After you align the bases and rings and lapping the rings too true them, it is time to make the final fit of your scope. In truth, if you have already performed the right steps, your scope should snuggle down into the rings nicely.
Considering the very tight tolerances that most of today’s manufacturer expect, you scope rings should have a firm grip on your riflescope tube. There are several things to remember as you finish the installation of your riflescope.
Check the Eye Relief on your Scope
If you don’t understand eye relief, you need to do a little research before you do the final install on your rifle. Getting the eye relief right will prevent having to remove and reinstall the scope later. Anytime you remove and reinstall a riflescope, you introduce the chance of scope creep after the reinstall.
Understand the Manufacturer’s Recommendations
The manufacturer of your scope rings and your scope may have specifications and recommendations on mounting the scope in the rings. The most important specification that both ring manufacturers and scope manufacturers make is the torque used on the scope ring screws.
From the perspective of the ring manufacturer, the material from which they make the rings and screws determine the proper torque for the screws. Tightening screws to the proper torque ensures that the screws and the ring material provide the best strength overall.
Over-torquing the screws can lead to some problems.
- Screw damage – The easiest way to damage screws and threads is to apply too much torque. The threads on the screw or in the receiving block can strop away or distort. On a riflescope ring, even one of four screws with damage can weaken the system enough to cause a scope to creep or slip.
- Broken screws – It is quite easy to break a screw by applying too much torque. Likewise, an over-torqued screw is easier to snap or break from the force of the rifle recoil. An over-torqued screw is much like a spring under too much tension. The broken screw no longer contributes to the strength of the ring system, and the scope can begin to creep.
- Ring deformation – Over-torquing the screws on a ring mount can twist or deform the ring from its specified shape and dimensions. This ring deformation can affect the scope tube, leading to scope creep or even failure of the scope’s adjustment processes.
Keeping all the adjustments, screw torques, and alignments in the manufacturer’s specifications is the best way to get the performance you want from your riflescope and ring mounts. Making sure the specifications of your parts are all in line prevents having to put one part out of specification to keep other parts in line.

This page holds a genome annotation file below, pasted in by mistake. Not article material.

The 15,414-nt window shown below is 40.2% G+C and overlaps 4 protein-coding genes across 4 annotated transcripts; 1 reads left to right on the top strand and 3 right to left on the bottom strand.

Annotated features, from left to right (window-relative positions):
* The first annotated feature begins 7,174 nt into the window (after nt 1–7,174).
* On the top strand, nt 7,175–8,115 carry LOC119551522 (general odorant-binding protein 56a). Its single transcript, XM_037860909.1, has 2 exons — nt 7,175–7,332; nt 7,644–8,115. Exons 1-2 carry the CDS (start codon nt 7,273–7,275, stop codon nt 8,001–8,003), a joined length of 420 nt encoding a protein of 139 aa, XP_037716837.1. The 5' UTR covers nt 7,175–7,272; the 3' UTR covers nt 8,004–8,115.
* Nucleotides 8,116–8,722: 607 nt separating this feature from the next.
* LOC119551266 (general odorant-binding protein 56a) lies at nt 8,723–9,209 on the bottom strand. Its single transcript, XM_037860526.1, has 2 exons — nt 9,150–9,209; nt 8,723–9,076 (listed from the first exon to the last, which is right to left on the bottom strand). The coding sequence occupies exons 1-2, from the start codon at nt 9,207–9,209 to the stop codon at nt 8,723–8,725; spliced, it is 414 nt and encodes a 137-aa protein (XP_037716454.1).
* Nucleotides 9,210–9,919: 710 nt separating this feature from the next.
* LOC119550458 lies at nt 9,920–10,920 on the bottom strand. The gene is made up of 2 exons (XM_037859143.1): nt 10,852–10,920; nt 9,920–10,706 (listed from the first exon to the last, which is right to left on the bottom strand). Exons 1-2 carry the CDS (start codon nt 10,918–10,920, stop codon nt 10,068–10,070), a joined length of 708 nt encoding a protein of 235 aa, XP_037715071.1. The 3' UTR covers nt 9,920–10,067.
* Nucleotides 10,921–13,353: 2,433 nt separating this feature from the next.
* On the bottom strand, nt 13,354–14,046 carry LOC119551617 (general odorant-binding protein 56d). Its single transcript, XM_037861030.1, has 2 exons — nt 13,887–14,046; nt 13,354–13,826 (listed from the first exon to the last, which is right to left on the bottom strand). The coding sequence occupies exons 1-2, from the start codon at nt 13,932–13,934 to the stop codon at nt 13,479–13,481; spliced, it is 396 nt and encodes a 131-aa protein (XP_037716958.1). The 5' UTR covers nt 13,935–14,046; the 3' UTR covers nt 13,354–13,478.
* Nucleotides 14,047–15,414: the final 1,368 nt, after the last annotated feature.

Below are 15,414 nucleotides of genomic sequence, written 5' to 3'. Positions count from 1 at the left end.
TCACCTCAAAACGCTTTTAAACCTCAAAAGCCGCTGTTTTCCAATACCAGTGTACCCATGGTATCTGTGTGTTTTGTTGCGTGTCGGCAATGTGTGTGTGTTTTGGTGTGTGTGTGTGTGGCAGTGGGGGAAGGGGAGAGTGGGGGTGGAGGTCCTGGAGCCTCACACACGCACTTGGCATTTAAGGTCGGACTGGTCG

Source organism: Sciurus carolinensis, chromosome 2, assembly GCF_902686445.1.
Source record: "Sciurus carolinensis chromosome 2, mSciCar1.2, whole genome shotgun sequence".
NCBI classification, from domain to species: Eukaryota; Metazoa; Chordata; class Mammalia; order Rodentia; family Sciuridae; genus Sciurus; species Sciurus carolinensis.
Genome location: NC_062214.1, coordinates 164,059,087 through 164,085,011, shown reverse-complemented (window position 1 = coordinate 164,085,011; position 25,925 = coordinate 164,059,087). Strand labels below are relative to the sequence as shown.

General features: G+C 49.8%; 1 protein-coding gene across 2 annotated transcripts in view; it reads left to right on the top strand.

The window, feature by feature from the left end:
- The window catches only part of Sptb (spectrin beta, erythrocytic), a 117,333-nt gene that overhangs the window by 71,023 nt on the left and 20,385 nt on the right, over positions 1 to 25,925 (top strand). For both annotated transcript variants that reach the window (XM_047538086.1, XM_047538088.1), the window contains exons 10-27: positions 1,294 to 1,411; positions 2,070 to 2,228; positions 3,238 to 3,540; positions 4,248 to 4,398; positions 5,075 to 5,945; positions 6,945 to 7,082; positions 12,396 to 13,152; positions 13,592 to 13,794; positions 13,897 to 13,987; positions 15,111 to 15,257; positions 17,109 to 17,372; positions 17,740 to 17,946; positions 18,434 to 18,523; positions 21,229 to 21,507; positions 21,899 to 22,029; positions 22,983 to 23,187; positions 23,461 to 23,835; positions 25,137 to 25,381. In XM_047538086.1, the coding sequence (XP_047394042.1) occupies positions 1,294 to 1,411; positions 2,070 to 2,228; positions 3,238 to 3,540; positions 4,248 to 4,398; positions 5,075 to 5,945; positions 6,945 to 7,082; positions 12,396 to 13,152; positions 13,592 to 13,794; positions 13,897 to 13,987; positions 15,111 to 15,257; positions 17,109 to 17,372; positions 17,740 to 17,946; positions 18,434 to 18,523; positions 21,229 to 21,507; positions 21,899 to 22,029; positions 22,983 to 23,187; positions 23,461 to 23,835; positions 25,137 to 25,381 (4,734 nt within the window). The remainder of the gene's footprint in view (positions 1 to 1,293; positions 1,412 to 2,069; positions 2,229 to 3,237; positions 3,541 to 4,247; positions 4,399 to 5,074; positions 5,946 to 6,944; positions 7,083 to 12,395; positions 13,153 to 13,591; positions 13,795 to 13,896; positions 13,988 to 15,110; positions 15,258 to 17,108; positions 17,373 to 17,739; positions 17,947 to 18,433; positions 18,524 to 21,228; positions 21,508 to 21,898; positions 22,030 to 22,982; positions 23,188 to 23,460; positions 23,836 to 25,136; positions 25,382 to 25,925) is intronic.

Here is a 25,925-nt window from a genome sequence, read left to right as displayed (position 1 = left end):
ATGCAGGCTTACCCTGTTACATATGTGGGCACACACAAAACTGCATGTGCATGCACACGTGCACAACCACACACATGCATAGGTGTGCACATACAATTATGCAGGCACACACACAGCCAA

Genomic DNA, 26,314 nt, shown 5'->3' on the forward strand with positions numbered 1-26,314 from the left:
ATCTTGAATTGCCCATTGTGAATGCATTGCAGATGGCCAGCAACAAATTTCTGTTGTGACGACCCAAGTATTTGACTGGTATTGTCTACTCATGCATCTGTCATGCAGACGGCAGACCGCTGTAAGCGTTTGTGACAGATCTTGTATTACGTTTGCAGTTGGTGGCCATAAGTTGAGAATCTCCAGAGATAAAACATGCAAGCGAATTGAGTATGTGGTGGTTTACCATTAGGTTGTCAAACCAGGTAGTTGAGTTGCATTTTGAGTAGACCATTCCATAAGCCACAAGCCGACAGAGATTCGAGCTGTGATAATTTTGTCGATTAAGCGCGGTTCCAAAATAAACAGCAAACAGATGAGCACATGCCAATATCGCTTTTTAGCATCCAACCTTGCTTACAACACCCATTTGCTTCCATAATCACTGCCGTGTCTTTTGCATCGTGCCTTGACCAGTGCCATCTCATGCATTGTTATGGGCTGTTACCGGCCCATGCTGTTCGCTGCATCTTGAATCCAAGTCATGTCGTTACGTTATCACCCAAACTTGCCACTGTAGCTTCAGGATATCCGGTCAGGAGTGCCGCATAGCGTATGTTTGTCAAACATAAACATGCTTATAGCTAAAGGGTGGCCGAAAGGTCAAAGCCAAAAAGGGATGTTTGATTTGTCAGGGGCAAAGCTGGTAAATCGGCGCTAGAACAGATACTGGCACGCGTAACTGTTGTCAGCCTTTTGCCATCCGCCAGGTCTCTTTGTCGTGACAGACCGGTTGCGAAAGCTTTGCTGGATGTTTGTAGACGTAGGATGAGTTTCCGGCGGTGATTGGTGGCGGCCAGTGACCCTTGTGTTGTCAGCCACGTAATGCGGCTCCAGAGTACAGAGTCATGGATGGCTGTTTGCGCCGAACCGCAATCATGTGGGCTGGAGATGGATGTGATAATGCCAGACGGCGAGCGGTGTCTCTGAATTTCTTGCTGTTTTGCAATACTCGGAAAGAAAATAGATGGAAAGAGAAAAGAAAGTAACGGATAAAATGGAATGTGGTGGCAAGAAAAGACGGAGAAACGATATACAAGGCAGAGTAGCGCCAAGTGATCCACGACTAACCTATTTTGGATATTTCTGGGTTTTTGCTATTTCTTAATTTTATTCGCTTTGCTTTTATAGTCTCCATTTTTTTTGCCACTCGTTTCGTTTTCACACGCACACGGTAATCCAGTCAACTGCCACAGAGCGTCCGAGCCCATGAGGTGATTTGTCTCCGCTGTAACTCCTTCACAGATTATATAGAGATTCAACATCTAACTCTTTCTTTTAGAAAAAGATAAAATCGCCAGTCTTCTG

What You Shouldn’t Do
The internet search returns hundreds of websites and forums with advice on sopping or preventing scope creep or slippage. We have seen many different ideas for preventing scope creep. Some may have merit, but we advise you think twice before taking such advice. We do not condone or recommend any of these methods and suggest that you not attempt such scope creep remedies.
Many comments on forums suggest an easy solution to scope creep is to shim the scope inside the rings. The solutions offer many different variants on the materials and methods for making or installing these shims. Some of the more popular suggestions include:
- Tape – This concept to control scope creep is to line the scope ring with something that will grip or adhere to the scope tube to stop the movement. The suggestions include
- Electrical tape
- Duct tape
- Double-sided adhesive tape
Today’s scopes and rings are manufactured to such tight tolerances that adding anything with any appreciable thickness risks damaging the scope, the rings, or both as you tighten the ring screws to proper torque.
- Silicon – There are several suggestions seen on the internet that advise coating the inside of your scope rings with a thin layer of silicone sealant. According to the adherents of this idea, a thin layer of silicon between the scope ring and scope will do several things.
- The silicon creates a tight non-slip bond between the scope rings and the scope tube that prevents scope creep and slippage.
- Moisture between the scope rings and the scope tube can lead to corrosion and other damage, leading to scope creep.
- The thin layer of silicon acts as a cushion between the scope rings and the scope tube. Supposedly the silicon layers act as a shock absorber during recoil.
Some other firearms and riflescope writers advise readers to over-torque the screws on their scope rings to stop scope creep or slippage. These commentators argue that manufacturers routinely over-engineer their products, and over-torquing may even be expected.
Nothing could be more wrong. Manufacturers engineer and build their products to tight tolerance and specifications. These specifications are published to ensure that end-users obtain the most consistent and reliable operation properly. Using a product outside these specifications often yields unexpected and unreliable operations.
Mix and Match Assembly
Most manufacturers recommend that components of scope mounts and rings not be mixed and matched. Scope ring and mount sets should be used together as they are packaged. This caution about mixing parts goes to the screws provided with the scope rings and mounts. Despite their small size, most scope rings and mounts are intricately engineered to precise specifications. Changing screws or other parts can change how the parts work together and seriously impair the way the scope rings and your scope work together.
Taking the Creep Out of Your Scope
There is no real secret to stopping scope creep. For the most part, you can stop most scope creep by:
- Buying the highest quality scope rings and mounts possible.
- Mate your scope with the right rings. Scope manufacturers often recommend which style and manufacture of scope rings work best with a particular scope.
- Follow the manufacturer’s recommendations about scope base and ring installation. Keep everything in specification.
Today’s high-quality scope rings, bases, and mounts should not, when installed properly, allow scope slippage or creep. A riflescope that starts to creep is a symptom of a bigger issue with the installation of the scope mounts, bases, and rings.